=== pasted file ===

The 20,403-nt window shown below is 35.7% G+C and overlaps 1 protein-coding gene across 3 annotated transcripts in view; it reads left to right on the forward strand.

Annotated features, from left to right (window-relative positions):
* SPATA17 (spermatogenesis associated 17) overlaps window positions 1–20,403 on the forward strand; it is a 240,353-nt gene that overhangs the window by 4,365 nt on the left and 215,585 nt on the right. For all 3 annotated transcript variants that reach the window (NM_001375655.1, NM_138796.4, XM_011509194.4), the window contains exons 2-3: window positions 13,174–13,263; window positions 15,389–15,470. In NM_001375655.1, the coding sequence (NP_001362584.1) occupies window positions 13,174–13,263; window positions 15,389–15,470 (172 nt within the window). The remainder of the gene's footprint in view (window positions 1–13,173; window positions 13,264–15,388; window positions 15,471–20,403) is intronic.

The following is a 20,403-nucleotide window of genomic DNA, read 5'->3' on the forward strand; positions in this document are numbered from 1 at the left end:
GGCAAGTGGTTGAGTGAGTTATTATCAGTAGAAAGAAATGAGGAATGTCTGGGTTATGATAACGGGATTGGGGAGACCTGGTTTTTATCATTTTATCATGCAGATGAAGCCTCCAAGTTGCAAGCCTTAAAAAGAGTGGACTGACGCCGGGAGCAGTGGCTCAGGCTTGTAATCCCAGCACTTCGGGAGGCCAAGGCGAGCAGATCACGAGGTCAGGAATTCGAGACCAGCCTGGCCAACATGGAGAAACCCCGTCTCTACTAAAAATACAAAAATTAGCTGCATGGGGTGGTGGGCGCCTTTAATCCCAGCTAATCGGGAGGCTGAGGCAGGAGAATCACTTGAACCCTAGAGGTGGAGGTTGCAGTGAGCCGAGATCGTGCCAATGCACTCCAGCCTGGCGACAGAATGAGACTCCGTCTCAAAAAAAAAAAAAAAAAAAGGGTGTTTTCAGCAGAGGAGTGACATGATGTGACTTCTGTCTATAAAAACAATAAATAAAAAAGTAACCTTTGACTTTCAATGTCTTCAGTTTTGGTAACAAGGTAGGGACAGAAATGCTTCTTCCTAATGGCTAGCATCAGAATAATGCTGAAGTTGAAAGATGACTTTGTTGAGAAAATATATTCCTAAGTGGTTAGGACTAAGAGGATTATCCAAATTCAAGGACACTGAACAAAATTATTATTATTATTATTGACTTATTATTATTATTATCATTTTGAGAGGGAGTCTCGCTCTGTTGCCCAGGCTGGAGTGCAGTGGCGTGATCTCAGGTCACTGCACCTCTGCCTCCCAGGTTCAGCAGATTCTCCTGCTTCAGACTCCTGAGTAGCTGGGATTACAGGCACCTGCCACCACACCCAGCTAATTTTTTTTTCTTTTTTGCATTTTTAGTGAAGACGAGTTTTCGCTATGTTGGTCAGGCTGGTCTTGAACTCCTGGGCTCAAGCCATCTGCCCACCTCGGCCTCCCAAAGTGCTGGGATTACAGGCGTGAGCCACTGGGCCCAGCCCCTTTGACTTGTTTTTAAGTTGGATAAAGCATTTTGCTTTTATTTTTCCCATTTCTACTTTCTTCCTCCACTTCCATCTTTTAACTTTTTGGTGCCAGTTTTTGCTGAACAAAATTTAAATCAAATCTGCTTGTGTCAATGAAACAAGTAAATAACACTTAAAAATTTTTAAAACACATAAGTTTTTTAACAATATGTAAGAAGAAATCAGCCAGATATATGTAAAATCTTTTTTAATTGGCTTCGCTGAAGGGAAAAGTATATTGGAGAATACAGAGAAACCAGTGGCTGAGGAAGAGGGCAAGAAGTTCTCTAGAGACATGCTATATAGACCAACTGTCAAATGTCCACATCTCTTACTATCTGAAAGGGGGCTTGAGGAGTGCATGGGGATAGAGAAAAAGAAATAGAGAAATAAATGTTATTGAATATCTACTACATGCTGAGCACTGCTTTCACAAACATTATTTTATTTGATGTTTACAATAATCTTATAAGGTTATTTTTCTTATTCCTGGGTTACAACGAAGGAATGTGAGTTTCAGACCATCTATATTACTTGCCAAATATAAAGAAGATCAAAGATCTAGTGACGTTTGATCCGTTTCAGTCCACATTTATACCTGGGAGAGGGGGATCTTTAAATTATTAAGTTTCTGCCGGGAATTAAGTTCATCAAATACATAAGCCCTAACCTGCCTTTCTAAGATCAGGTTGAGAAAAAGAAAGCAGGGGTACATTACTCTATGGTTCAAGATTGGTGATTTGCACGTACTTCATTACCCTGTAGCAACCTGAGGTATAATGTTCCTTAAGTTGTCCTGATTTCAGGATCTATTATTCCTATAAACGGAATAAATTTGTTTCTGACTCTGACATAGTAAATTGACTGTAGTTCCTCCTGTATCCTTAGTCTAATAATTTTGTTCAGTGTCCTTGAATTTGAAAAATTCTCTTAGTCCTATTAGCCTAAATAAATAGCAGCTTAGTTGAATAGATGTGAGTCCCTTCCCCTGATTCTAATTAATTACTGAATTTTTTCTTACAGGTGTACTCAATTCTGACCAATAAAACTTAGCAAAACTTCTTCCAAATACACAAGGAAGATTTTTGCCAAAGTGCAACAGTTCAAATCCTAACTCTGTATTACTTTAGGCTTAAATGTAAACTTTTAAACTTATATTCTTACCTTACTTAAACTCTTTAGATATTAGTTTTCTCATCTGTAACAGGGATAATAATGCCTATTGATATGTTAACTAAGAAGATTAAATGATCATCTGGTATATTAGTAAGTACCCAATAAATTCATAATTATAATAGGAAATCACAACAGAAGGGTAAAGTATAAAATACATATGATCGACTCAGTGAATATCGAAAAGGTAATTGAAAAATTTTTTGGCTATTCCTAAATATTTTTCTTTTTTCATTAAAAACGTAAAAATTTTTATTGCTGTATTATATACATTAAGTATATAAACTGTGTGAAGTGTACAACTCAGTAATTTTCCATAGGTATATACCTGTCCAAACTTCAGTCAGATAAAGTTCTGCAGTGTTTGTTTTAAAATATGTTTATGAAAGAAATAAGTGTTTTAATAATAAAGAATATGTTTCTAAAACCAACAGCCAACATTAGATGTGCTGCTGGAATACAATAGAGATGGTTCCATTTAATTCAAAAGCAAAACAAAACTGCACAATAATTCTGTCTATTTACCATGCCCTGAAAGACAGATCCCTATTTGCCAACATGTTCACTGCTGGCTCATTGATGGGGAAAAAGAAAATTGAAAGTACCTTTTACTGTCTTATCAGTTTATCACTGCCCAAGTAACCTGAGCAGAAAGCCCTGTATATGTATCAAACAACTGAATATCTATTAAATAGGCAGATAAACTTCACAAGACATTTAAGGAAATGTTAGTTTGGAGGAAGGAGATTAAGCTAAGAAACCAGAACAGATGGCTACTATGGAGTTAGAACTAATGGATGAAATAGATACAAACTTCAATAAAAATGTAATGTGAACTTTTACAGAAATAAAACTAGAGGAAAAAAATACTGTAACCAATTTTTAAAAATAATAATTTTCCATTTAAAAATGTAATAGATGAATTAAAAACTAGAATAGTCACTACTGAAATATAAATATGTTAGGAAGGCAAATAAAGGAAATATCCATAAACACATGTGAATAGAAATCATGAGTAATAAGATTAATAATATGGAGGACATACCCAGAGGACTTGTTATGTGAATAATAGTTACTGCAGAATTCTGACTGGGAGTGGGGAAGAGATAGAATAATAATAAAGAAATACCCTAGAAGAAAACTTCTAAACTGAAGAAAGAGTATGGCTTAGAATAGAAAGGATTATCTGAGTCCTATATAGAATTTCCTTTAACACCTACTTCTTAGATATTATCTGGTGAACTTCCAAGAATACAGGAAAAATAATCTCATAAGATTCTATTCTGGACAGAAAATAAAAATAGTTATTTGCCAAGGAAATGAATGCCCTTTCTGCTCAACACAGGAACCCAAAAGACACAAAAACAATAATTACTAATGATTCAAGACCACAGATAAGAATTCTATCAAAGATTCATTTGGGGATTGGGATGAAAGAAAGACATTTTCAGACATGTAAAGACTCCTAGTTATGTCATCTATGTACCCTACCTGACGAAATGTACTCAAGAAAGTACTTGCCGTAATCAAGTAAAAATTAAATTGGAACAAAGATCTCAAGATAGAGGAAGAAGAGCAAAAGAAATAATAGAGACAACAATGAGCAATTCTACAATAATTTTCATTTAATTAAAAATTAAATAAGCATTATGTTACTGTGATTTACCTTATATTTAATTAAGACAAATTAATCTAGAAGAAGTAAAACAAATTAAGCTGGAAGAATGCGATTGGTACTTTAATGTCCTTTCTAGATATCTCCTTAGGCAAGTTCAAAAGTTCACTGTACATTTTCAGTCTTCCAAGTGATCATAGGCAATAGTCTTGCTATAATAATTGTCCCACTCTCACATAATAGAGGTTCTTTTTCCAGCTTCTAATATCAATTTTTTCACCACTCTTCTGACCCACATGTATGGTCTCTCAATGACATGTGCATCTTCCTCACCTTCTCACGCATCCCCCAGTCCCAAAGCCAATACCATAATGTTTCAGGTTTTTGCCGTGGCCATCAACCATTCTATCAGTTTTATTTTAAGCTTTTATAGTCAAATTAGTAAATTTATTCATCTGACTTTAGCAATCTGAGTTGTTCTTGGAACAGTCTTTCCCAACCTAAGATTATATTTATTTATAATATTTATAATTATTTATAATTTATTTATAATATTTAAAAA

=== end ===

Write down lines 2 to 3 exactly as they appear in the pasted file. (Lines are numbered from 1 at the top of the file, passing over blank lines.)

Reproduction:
Annotated features, from left to right (window-relative positions):
* SPATA17 (spermatogenesis associated 17) overlaps window positions 1–20,403 on the forward strand; it is a 240,353-nt gene that overhangs the window by 4,365 nt on the left and 215,585 nt on the right. For all 3 annotated transcript variants that reach the window (NM_001375655.1, NM_138796.4, XM_011509194.4), the window contains exons 2-3: window positions 13,174–13,263; window positions 15,389–15,470. In NM_001375655.1, the coding sequence (NP_001362584.1) occupies window positions 13,174–13,263; window positions 15,389–15,470 (172 nt within the window). The remainder of the gene's footprint in view (window positions 1–13,173; window positions 13,264–15,388; window positions 15,471–20,403) is intronic.